This study focuses on an approach to improve the behavior of low-rise shear walls with a rectangular cross-section and a height-to-length ratio of unity. The significance of this study lies within the need for a better understanding of the complex shear mechanism, not to mention the shear-flexure interaction in low-rise shear walls which results in different failure patterns under seismic loading. Shear forces may cause diagonal tensile or compressive failures. Moreover, cracks at the foot of the wall during elastic deformation could cause the shear slip failure which could limit the ductility of the wall. To this end, validation studies were conducted on a shear wall specimen chosen from the literature (i.e., the specimen tested by the nuclear power engineering corporation of Japan (NUPEC) (1996).
2.1. Finite element modeling
Numerical analyses were initially carried out in a nonlinear finite element software specifically developed for concrete structures, namely ATENA. “3D nonlinear cementitious 2” material, a fracture-plastic model that combines models for fracture and plastic behavior was used. The classic orthotropic smeared crack formulation and crack band model are used in this model. In this model, the tensile softening branch is defined by two parameters, fracture energy, and the maximum crack width. Moreover, the post-peak branch of the compressive behavior is characterized by the ultimate strain. Bi-linear strain hardening stress-strain curve was used for reinforcements. Eight-node isoparametric brick elements and 2-node truss elements were used to define concrete and reinforcements, respectively. The “Newton-Raphson” solution method with an updated stiffness matrix in each iteration was used to solve the nonlinear system of equations. In order to investigate the behavior of low-rise concrete shear walls, a short shear wall with dimensions of 0.2 m (thickness), 3.5 m (height), and 3.5 m (length) with a rectangular cross-section resting on a 9-m length strip foundation proposed by the International Institute of Earthquake Engineering and Seismology was used. To investigate the influential parameters governing the behavior of the wall, the so-called wall was numerically modeled and was subjected to lateral increasing loads; details of the wall were according to ref Iiees (2011).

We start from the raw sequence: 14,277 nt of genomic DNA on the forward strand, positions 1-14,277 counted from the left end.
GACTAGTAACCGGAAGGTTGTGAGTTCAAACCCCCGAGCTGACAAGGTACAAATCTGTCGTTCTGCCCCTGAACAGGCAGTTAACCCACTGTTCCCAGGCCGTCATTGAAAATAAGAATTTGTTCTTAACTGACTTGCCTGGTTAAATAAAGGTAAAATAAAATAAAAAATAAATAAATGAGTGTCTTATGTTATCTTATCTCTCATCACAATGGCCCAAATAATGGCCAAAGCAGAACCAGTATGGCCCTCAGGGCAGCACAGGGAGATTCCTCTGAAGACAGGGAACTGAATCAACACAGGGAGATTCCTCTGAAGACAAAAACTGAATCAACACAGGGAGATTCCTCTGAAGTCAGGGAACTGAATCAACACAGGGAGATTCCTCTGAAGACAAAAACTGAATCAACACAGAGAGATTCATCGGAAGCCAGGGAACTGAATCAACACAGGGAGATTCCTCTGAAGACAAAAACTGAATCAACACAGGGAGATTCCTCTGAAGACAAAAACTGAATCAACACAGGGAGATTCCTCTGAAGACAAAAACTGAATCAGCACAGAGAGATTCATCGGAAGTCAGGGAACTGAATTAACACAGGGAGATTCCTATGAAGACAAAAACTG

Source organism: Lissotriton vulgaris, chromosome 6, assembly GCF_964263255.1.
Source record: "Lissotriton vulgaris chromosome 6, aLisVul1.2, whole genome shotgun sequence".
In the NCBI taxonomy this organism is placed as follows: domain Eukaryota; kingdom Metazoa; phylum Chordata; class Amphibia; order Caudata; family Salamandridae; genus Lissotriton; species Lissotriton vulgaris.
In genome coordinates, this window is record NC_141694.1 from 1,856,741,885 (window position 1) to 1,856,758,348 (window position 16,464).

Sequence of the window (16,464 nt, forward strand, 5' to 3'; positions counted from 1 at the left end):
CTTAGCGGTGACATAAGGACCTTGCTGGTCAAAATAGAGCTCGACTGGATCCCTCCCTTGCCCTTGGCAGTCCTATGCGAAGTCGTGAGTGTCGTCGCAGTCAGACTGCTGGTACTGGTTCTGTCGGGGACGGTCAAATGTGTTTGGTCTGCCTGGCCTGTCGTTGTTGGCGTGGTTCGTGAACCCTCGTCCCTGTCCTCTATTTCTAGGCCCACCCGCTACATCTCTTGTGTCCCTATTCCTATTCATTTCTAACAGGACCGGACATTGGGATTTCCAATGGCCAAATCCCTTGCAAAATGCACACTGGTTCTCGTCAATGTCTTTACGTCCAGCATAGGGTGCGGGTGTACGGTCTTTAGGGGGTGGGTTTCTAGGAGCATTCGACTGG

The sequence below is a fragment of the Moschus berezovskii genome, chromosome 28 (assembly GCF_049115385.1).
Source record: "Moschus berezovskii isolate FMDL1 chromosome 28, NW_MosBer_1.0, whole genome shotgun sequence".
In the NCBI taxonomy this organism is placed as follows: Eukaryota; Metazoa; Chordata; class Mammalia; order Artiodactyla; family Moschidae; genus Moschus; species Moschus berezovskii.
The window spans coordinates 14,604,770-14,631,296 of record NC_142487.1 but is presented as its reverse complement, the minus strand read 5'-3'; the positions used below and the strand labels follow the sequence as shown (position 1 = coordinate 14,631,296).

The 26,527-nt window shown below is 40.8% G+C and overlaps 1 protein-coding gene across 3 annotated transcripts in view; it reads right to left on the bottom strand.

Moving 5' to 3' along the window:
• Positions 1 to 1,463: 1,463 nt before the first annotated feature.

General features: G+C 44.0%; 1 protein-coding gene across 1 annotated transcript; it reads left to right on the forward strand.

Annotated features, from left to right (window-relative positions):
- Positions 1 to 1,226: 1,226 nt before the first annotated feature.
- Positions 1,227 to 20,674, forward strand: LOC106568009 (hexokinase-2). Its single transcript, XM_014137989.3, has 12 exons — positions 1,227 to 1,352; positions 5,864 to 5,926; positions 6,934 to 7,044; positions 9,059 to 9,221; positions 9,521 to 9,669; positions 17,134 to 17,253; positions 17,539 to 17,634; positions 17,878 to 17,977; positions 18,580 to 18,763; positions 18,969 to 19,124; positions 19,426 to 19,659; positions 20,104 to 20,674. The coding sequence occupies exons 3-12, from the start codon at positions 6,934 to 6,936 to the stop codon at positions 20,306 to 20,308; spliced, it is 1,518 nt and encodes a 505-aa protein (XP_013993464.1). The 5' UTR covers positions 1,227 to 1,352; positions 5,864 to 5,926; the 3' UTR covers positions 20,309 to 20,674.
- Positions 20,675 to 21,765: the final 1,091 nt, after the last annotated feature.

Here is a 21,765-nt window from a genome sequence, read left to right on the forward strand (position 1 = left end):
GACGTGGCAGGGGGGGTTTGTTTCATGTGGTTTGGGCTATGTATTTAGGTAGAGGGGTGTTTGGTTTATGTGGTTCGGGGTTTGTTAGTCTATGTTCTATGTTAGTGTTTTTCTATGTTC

3.1. Validation studies
Comparison of experimental and numerical results in terms of shear strength and displacement values showed that the values are in very good agreement with one another and therefore the methodology was verified
3.2. Effect of slots Results obtained from the analysis for the specimen (as shown in Fig. 2) shows that the failure pattern of the wall is mainly shear-dominant with a sudden decrease in shear strength value after the peak load. As for the effect of openings, it can be observed in Fig. 3, when compared to the wall without slots, the post-peak ductility of the wall increases noticeably which could act as a warning prior to its failure. Moreover, according to Fig. 4, it can be seen that the tensile cracks have propagated throughout the height of the wall which helps to avoid stress concentration and make efficient use of the tensile capacity of the concrete.
Results showed that walls with slots have an overall improved ductility in comparison to models without slot. Additionally, creating slot in the wall helps in the redistribution of internal forces, prevents stress concentration. Furthermore, the presence of slots changes the failure pattern of the wall from shear-dominant to shear-flexure dominant. Finally, for a wall with a slot ratio of 0.15, displacement corresponding to the peak load increases by 138% compared to its counterpart with no slots.